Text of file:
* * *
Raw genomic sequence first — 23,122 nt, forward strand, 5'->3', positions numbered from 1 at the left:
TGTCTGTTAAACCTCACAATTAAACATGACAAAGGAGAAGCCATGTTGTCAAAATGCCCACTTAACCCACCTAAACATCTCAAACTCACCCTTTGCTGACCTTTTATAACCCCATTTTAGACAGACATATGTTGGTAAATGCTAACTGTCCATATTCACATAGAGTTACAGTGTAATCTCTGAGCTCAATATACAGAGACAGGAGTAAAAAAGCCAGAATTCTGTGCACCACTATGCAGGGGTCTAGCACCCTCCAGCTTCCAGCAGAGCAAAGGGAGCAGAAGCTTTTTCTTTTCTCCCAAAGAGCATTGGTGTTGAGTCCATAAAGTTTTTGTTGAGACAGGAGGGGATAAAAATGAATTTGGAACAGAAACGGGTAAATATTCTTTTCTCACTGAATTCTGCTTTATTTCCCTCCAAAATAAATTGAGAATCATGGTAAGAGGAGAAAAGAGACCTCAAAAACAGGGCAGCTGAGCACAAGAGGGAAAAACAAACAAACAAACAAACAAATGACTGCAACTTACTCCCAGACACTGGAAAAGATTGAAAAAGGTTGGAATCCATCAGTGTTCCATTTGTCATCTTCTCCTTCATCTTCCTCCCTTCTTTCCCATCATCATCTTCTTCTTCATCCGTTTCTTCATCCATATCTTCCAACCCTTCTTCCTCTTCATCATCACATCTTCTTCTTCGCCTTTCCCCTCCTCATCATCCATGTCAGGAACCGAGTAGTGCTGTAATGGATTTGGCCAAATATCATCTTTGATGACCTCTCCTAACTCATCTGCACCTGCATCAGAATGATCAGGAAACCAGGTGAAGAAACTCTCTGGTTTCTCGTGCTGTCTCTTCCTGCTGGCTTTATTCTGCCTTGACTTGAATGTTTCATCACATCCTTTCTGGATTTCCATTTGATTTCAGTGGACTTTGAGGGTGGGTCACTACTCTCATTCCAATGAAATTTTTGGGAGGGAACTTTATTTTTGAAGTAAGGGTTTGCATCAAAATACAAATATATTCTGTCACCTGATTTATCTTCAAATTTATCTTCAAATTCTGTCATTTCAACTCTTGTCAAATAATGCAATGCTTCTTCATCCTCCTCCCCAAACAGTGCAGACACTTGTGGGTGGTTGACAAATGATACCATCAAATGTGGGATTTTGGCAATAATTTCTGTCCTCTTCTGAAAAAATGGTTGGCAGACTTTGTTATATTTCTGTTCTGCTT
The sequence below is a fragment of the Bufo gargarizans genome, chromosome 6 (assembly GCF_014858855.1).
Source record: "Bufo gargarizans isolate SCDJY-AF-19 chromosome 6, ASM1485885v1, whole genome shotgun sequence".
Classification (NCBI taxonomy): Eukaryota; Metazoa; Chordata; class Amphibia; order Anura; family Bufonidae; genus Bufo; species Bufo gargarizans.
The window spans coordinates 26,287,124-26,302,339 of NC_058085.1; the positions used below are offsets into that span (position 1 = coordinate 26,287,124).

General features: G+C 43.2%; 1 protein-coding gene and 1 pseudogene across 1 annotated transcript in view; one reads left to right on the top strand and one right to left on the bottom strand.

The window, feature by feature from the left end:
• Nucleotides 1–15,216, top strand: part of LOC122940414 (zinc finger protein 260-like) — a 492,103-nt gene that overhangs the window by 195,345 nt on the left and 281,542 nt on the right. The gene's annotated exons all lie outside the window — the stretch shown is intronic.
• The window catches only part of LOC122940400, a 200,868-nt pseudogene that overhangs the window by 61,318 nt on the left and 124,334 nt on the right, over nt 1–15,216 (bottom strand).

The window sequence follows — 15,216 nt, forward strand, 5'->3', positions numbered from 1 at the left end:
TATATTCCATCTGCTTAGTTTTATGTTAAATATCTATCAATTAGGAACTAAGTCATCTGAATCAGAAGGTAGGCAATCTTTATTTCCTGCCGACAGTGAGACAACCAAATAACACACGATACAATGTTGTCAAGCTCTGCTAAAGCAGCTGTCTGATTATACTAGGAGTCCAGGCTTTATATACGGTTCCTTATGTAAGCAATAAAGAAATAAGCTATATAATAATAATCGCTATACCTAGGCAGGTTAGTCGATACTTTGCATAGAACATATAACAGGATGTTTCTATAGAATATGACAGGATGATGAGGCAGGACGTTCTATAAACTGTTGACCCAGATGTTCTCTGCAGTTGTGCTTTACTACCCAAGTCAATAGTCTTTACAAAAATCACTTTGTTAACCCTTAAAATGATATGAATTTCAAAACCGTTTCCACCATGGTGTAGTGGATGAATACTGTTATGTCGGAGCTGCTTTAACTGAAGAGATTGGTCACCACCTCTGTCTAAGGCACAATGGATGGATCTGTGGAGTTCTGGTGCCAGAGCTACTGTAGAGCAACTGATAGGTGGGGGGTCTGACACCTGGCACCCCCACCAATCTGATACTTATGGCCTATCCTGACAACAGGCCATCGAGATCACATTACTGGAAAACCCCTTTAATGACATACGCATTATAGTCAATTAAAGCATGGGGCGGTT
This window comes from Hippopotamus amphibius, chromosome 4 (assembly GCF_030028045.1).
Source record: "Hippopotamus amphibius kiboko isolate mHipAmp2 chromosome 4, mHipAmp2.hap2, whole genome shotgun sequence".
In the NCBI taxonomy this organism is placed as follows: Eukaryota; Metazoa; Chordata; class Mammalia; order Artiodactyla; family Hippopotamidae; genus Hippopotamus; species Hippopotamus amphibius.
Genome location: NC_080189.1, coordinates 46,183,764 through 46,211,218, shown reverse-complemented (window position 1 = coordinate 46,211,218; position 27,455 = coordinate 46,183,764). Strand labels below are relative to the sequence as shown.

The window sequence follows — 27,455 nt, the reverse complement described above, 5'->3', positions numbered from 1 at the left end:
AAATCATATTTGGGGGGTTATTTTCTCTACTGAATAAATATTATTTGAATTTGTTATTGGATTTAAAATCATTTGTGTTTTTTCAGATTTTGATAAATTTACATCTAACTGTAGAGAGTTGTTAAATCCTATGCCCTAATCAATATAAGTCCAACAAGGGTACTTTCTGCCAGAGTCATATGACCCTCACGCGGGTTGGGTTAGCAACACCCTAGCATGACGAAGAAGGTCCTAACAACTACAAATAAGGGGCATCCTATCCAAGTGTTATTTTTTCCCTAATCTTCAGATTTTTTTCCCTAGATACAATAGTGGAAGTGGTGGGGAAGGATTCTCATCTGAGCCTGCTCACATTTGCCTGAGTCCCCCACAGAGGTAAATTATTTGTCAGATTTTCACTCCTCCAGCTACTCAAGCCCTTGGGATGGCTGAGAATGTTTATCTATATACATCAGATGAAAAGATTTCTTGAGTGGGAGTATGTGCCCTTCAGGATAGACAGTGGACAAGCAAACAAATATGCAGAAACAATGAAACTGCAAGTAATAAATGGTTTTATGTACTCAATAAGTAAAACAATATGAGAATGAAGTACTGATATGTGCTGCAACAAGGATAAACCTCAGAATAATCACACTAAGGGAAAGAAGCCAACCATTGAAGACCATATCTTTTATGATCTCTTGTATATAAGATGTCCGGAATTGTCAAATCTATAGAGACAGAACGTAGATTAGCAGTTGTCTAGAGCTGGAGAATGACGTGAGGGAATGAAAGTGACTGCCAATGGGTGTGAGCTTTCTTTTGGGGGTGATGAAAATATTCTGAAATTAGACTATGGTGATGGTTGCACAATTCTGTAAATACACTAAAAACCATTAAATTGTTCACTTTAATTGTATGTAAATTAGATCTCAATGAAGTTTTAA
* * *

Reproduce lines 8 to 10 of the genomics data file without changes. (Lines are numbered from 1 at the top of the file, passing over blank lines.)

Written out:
The window, feature by feature from the left end:
• Nucleotides 1–15,216, top strand: part of LOC122940414 (zinc finger protein 260-like) — a 492,103-nt gene that overhangs the window by 195,345 nt on the left and 281,542 nt on the right. The gene's annotated exons all lie outside the window — the stretch shown is intronic.
• The window catches only part of LOC122940400, a 200,868-nt pseudogene that overhangs the window by 61,318 nt on the left and 124,334 nt on the right, over nt 1–15,216 (bottom strand).